So much junk is written and published for gays that intellectual piffle is very much the norm. One purpose that this norm does serve, as Harris bravely observes, is to reinforce a certain insipid status quo in which nonfiction for gay men serves as existential affirmation rather than food for thought. Harris is difficult, and with all respect, I think that his book's critics here aren't grasping his very subtle argument and argumentation. I don't think he's endorsing a reactionary return to diva worship or, for that matter, to the de-assimilation of gays from mainstream American culture. However, he rightly points out that the fashions, postures, traditions, modes of communication -- gay culture -- of the past arose out of necessity and was enhanced and enlivened by that necessity. I don't feel comfortable trying to recapitulate his argument, it's too complex and is resistant to simplistic paraphrasing. The best thing I can say about this book is that it elucidated for me the very origins of many of my own attitudes and aptitudes--it put my very own sensibilities as a gay man under a microscope and made me rethink why I am the way I am. And what I have to gain--and lose--by not being that way any more. If a book can tell me that both I and a culture in which I participate are a certain way for reasons of which I was previously unaware, that book is more than worth my time. It's worth rereading, which I plan to do this summer, a year after I first delved into this enlightening, genuinely intellectual, and iconoclastic book.

Hanelynai
Author Daniel Harris's book of critical essays is breath of fresh air for gay scholars in the field of gay studies. Harris looks critically at several different areas of gay culture: gay males and "diva" worship, gay romance in the personal ads, how gay men helped the underwear revolution, the AIDS "crisis", leathermen, gay pornography in both film and literature, gay magazines, drag and gay propaganda. Whiles Harris's book is now six years old, it is for me, relevant and fresh as he argues about the dangers in assimilation into heterosexual, mainstream culture. I wished he would have pointed out more clearly how gay men can stop and fight against assimilation through building our culture which I think for any scholar is a very blurry answer. Be prepared, this book generated quite a bit of debate in a book group that I belong to in Chicago and I feel that it gets similar reactions in any part of gay community when it is read. For me, though I wished more gay men would read such a fine work as this. If anything can be said for this work, it does generate thought and critical discussion which I think more and more people do not want to engage in, because it is so much easier not to. Plus society doesn't reinforce this; so much as it does the idea of the "status quo."

Kanrad
Take notes now: oppression is good, diversity bad, pretentiousness a virtue, modern gay relationships insipid, and images of happy, successful gay men and women are sure signs of "a demoralized age." Got it? Well, maybe not.
In this book, which explores the effects of the increased acceptance of homosexuality on gay lives and culture, Daniel Harris often comes across like my grandfather crankily chanting about the 14 hour work days and 12 mile homeward walks of his youth, back when folks really knew what life was about. Clinging desperately to an old, one-dimensional view of gay men based on the fact that they once pretty much universally shared tastes for Hollywood divas, ballet, and brawny heterosexual men, Harris is surprised and saddened to find that those similarities--all of which resulted more or less from pigeonholing by an intolerant society and some of which (even according to Harris himself) were little more than defense mechanisms against that hostility--are now fading away. He grudgingly admits the reason for this, which happens to be an overwhelmingly positive one--i.e. greater freedom, acceptance, and social contact for gay men than ever before. Once admitted, however, this fact is repeatedly lost in Harris' lengthy ode to the good old days.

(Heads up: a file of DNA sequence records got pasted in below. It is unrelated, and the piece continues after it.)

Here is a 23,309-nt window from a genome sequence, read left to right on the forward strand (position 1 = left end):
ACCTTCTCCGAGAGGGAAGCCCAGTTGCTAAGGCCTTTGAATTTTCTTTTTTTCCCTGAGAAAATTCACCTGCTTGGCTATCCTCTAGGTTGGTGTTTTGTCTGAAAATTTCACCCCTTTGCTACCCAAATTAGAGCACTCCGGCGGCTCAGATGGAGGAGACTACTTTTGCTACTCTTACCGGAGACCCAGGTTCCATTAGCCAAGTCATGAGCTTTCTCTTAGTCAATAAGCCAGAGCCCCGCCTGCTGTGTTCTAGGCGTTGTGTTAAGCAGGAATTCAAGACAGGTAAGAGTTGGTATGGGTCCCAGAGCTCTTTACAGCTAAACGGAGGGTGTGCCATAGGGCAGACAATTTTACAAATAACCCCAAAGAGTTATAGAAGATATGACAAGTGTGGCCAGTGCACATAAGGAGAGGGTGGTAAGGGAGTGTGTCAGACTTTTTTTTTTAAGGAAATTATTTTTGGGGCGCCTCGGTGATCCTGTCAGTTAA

A jacket blurb for this book calls Harris' insights "bravely critical". Well, certainly critical at any rate. Reading this book, the average homosexual will be enlightened to learn that not only is he boring, superficial, shallow, greedy, and conformist, but he is also incapable of romance--which is just as well, really, since he soon discovers that he doesn't know how to have sex correctly anyway. And even some of those "insights" seem . . . well, not terribly insightful. We learn that gay mens' worship of divas has nothing to do with the divas' femininity, an insight which is accompanied by references to Katherine Hepburn, Judy Garland, Joan Crawford, Bette Davis, and characters like Holly Golightly and Auntie Mame, but, astonishingly, not a single reference to a male actor or character. Harris goes on to bemoan the increased diversity and economic power of gay culture, as a result of which it is now possible to market magazines to a specific portion of the population, including some directed at younger gay men which Harris accuses of "perpetrating pictorial genocide on men over the age of 40"--which is much like criticizing "Young Miss" for not featuring a lengthy interview with Eartha Kitt. He slashes magazines like "Out" for idealizing gay life and squelching the real stories of our gritty, dark, horrible lives; which, apart from being a questionable accusation, suggests that gay culture is far too advanced to harbor its own escapist equivalents of "Vanity Fair" or "People". Harris does, however, eventually let us into the secret that pretentiousness is one of the main defining characteristics of gay men, a statement which sheds a lot of light on Harris' viewpoints and on the rest of the book.
There's little question that the gay community could use the kind of shaking-up this book promised to give it. To be effective, however, a shake-up needs to jolt people into the future, not push them into the past. For now, we'll just have to take as a sign of progress the fact that the gay community is now diverse enough to have its own brand of fogies, led by Daniel Harris, tsk-tsk-ing and fearing that today's irresponsible young people are, as my grandfather would have put it, "going to hell in a handbasket".